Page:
We had high hopes that the DoJ would have taken these factors into account and come up with solutions to ensure a better, more efficient licensing system in the US in its two-year review of the ASCAP and BMI consent decrees. Yet for some reason the much-needed reform of the US licensing landscape took a wrong turn at the expense of creators, music publishers and their societies.

Read the post on Billboard

@GTP_Updates: White House Kept Close Tabs on FTC Google Antitrust Probe

Aide met twice with company’s antitrust counsel in final weeks of investigation.

“Obviously, lots of interest here at the WH.”

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White House internet advisor R. David Edelman

Newly-uncovered emails show the White House was closely tracking the outcome of the Federal Trade Commission’s antitrust probe of Google, with an official contacting Google’s lobbyist shortly before the agency’s decision to settle the case.

Despite assurances by the White House that it didn’t discuss the law-enforcement matter with Google, emails show the White House’s internet advisor, R. David Edelman, contacted a Google lobbyist, Johanna Shelton, in advance of the FTC announcement in January 2013.

344d20ad00000578-3595166-image-a-35_1463505561675Google White House Lobbyist Johanna Shelton

The White House aide requested Google’s talking points and hinted at the high-level engagement on the issue. “I hear big news coming momentarily,” he wrote, adding: “Obviously, lots of interest here at the WH.”

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The Obama White House has long maintained it stayed out of the FTC’s Google investigation and respected the agency’s independence. After The Wall Street Journal detailed a flurry of White House meetings with Google executives preceding the settlement, a White House spokesperson said the FTC was “an independent agency and we respect their independent decision making.”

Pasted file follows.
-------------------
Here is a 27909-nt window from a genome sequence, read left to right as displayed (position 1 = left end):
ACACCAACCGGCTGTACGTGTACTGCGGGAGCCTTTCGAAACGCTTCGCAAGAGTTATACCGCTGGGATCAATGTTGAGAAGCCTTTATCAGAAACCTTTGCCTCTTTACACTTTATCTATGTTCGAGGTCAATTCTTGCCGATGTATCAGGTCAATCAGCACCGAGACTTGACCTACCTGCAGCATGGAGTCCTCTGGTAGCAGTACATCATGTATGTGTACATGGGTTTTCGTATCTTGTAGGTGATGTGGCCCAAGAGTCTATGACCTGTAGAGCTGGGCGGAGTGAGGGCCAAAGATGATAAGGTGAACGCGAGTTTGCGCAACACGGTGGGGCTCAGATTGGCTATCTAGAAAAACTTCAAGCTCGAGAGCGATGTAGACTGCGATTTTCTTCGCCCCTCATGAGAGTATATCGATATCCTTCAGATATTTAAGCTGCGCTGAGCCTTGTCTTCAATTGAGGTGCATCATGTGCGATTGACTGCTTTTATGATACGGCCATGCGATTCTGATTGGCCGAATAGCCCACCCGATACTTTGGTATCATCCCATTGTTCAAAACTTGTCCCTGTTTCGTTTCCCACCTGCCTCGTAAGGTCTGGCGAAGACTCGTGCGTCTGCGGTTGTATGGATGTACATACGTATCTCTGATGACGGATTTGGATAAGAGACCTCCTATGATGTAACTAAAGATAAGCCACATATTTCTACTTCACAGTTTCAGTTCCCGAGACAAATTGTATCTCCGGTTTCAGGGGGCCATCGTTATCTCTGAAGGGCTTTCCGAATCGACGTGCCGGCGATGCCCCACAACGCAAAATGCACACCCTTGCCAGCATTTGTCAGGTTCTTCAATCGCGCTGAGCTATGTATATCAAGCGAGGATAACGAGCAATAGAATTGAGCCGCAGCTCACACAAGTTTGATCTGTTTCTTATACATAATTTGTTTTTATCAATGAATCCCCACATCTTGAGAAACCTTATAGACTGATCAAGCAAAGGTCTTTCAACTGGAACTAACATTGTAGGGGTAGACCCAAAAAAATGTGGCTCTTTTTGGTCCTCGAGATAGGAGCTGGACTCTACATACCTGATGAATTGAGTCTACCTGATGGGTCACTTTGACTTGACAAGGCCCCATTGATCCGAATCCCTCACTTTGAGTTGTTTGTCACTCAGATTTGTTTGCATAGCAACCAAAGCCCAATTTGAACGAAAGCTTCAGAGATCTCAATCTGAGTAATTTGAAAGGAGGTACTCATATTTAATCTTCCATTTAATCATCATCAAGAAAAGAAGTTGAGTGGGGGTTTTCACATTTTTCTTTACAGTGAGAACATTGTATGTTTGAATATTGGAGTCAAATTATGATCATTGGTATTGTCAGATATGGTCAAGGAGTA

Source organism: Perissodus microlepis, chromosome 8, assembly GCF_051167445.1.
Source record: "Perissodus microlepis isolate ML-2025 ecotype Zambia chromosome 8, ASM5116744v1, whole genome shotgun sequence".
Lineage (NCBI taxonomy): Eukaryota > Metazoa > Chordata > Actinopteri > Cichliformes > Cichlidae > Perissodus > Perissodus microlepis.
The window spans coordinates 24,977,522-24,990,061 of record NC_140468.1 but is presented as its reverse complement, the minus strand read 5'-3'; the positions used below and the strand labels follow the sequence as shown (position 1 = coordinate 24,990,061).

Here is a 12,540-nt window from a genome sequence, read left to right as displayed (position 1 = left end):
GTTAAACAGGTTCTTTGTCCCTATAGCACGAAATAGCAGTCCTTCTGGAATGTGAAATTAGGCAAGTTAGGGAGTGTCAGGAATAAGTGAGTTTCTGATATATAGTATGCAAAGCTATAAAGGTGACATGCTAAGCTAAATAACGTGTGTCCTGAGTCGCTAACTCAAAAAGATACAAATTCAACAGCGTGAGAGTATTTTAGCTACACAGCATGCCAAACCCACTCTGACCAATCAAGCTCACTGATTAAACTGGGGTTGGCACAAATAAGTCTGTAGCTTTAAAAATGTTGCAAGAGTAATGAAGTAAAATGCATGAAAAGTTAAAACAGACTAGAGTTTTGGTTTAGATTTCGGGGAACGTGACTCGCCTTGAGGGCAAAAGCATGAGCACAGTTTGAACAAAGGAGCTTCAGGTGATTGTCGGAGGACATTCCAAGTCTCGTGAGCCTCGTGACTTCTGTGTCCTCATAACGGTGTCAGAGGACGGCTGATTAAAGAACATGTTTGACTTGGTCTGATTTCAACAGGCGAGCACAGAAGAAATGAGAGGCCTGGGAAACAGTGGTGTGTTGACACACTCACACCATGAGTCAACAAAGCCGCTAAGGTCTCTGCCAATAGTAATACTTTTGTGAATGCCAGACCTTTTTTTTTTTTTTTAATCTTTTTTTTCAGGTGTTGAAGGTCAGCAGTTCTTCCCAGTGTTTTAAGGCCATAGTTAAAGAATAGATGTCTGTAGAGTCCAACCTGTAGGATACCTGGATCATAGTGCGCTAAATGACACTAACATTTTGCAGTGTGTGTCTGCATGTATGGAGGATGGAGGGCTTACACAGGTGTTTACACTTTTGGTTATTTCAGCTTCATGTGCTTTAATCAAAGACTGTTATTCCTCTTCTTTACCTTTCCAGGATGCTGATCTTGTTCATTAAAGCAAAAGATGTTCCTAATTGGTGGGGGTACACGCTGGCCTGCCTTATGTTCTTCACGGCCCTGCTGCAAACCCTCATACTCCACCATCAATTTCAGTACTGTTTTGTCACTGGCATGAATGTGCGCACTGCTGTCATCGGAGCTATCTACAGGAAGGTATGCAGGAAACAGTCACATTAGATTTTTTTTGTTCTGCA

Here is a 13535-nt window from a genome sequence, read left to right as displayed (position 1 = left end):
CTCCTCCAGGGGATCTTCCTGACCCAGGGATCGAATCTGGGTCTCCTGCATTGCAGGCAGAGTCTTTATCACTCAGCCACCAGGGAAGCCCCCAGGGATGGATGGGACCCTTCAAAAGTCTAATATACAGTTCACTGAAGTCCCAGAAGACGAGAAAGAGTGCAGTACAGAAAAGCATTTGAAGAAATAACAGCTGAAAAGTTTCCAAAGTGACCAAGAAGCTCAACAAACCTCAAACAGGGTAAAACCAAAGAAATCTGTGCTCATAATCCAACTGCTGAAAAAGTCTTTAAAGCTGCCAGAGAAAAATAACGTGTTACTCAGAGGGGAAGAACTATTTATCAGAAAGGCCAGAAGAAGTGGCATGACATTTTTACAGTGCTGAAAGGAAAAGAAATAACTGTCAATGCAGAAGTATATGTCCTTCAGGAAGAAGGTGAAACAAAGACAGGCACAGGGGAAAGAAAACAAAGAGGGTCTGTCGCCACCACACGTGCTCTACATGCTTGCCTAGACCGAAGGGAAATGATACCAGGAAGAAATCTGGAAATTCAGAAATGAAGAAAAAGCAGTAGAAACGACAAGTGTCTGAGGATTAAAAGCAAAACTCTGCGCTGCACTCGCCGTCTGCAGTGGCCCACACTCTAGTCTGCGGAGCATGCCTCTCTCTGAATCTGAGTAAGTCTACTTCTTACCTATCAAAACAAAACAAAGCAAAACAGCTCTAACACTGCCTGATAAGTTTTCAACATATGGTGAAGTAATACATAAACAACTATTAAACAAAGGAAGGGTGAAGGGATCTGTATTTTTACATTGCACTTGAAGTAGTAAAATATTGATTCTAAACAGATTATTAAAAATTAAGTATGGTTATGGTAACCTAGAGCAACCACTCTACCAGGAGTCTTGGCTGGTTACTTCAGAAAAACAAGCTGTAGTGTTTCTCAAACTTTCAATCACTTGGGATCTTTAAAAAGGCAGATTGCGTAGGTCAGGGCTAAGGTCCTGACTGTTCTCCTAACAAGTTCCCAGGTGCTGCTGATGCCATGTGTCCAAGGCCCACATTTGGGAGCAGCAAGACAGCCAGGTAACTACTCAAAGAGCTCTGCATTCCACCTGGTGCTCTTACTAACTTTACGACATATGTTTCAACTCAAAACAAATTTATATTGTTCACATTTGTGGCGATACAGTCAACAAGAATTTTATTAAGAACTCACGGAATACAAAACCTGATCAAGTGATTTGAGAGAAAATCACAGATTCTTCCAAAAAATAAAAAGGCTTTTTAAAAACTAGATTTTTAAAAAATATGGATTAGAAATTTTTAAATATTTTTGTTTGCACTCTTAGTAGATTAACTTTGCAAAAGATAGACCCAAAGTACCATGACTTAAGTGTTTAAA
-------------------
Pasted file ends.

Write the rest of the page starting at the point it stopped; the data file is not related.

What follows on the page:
“Our staff is cognizant that it is inappropriate to discuss issues relating to regulatory enforcement,” she added.

However, the new emails show a White House aide discussed the FTC’s decision ahead of its announcement and informed the target of the investigation that the White House was closely monitoring the outcome. They add to a pattern of engagement with Google by White House officials in the lead-up to the settlement, including repeated meetings with Google’s antitrust lawyers in the final stretch of the probe.

The meetings came on the heels of President Obama’s successful re-election campaign in which Google’s chairman Eric Schmidt had played an important role. The White House also met repeatedly with top FTC officials during that period.

Edelman was an important and highly sympathetic conduit between Google and the White House, emails and meeting records show. Data compiled by the Google Transparency Project show that Edelman met with Google officials in the White House on at least 18 different occasions between 2012 and 2015, second only to President Obama and U.S. Chief Technology Officer Todd Park. His emails show he also met repeatedly with Google lobbyists at coffee shops dotted around Washington DC.

Read the post on Google Transparency Project.